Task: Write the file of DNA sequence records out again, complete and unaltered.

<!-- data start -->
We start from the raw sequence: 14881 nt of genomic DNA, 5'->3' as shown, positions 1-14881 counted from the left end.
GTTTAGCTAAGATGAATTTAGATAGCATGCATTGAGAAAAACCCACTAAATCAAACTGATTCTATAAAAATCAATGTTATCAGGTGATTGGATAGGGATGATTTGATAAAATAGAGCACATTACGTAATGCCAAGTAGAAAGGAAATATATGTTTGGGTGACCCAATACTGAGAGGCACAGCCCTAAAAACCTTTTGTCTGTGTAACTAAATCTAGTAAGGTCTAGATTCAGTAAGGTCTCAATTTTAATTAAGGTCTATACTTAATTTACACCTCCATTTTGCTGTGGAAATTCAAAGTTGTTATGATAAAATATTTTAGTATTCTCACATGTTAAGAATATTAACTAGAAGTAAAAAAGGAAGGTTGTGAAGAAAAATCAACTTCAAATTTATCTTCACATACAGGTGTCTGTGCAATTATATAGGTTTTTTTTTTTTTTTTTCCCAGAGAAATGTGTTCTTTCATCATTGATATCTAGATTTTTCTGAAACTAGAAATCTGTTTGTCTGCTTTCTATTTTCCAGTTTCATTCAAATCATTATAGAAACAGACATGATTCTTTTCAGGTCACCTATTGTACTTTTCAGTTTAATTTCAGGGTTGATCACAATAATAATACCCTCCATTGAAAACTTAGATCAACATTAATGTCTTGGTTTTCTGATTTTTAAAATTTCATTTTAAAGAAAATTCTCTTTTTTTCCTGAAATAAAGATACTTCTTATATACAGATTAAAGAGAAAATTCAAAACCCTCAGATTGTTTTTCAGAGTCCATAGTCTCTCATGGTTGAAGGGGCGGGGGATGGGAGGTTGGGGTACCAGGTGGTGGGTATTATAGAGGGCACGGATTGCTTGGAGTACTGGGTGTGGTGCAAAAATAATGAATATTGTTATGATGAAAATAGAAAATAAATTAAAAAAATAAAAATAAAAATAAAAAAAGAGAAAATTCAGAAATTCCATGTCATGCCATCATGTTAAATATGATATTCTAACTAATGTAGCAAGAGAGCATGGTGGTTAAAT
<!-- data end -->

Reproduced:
We start from the raw sequence: 14881 nt of genomic DNA, 5'->3' as shown, positions 1-14881 counted from the left end.
GTTTAGCTAAGATGAATTTAGATAGCATGCATTGAGAAAAACCCACTAAATCAAACTGATTCTATAAAAATCAATGTTATCAGGTGATTGGATAGGGATGATTTGATAAAATAGAGCACATTACGTAATGCCAAGTAGAAAGGAAATATATGTTTGGGTGACCCAATACTGAGAGGCACAGCCCTAAAAACCTTTTGTCTGTGTAACTAAATCTAGTAAGGTCTAGATTCAGTAAGGTCTCAATTTTAATTAAGGTCTATACTTAATTTACACCTCCATTTTGCTGTGGAAATTCAAAGTTGTTATGATAAAATATTTTAGTATTCTCACATGTTAAGAATATTAACTAGAAGTAAAAAAGGAAGGTTGTGAAGAAAAATCAACTTCAAATTTATCTTCACATACAGGTGTCTGTGCAATTATATAGGTTTTTTTTTTTTTTTTTCCCAGAGAAATGTGTTCTTTCATCATTGATATCTAGATTTTTCTGAAACTAGAAATCTGTTTGTCTGCTTTCTATTTTCCAGTTTCATTCAAATCATTATAGAAACAGACATGATTCTTTTCAGGTCACCTATTGTACTTTTCAGTTTAATTTCAGGGTTGATCACAATAATAATACCCTCCATTGAAAACTTAGATCAACATTAATGTCTTGGTTTTCTGATTTTTAAAATTTCATTTTAAAGAAAATTCTCTTTTTTTCCTGAAATAAAGATACTTCTTATATACAGATTAAAGAGAAAATTCAAAACCCTCAGATTGTTTTTCAGAGTCCATAGTCTCTCATGGTTGAAGGGGCGGGGGATGGGAGGTTGGGGTACCAGGTGGTGGGTATTATAGAGGGCACGGATTGCTTGGAGTACTGGGTGTGGTGCAAAAATAATGAATATTGTTATGATGAAAATAGAAAATAAATTAAAAAAATAAAAATAAAAATAAAAAAAGAGAAAATTCAGAAATTCCATGTCATGCCATCATGTTAAATATGATATTCTAACTAATGTAGCAAGAGAGCATGGTGGTTAAAT